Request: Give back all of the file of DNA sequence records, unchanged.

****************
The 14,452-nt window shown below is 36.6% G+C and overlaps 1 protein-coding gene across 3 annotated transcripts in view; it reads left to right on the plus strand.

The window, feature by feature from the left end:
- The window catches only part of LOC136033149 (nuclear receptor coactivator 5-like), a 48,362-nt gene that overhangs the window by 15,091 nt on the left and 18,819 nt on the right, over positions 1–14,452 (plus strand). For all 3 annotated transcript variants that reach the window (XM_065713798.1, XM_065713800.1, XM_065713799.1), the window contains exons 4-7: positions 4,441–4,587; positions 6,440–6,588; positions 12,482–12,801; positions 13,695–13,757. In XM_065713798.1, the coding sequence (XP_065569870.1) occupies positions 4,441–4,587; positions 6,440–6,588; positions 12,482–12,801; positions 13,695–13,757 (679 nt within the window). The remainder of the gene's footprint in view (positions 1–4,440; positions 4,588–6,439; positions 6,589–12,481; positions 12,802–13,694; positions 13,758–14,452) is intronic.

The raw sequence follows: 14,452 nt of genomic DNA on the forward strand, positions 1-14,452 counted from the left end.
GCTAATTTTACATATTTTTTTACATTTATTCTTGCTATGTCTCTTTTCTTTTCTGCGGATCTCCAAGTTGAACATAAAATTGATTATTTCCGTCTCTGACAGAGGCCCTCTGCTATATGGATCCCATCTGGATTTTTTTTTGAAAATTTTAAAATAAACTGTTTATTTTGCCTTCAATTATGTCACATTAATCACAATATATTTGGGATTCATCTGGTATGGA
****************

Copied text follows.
The 14,452-nt window shown below is 36.6% G+C and overlaps 1 protein-coding gene across 3 annotated transcripts in view; it reads left to right on the plus strand.

The window, feature by feature from the left end:
- The window catches only part of LOC136033149 (nuclear receptor coactivator 5-like), a 48,362-nt gene that overhangs the window by 15,091 nt on the left and 18,819 nt on the right, over positions 1–14,452 (plus strand). For all 3 annotated transcript variants that reach the window (XM_065713798.1, XM_065713800.1, XM_065713799.1), the window contains exons 4-7: positions 4,441–4,587; positions 6,440–6,588; positions 12,482–12,801; positions 13,695–13,757. In XM_065713798.1, the coding sequence (XP_065569870.1) occupies positions 4,441–4,587; positions 6,440–6,588; positions 12,482–12,801; positions 13,695–13,757 (679 nt within the window). The remainder of the gene's footprint in view (positions 1–4,440; positions 4,588–6,439; positions 6,589–12,481; positions 12,802–13,694; positions 13,758–14,452) is intronic.

The raw sequence follows: 14,452 nt of genomic DNA on the forward strand, positions 1-14,452 counted from the left end.
GCTAATTTTACATATTTTTTTACATTTATTCTTGCTATGTCTCTTTTCTTTTCTGCGGATCTCCAAGTTGAACATAAAATTGATTATTTCCGTCTCTGACAGAGGCCCTCTGCTATATGGATCCCATCTGGATTTTTTTTTGAAAATTTTAAAATAAACTGTTTATTTTGCCTTCAATTATGTCACATTAATCACAATATATTTGGGATTCATCTGGTATGGA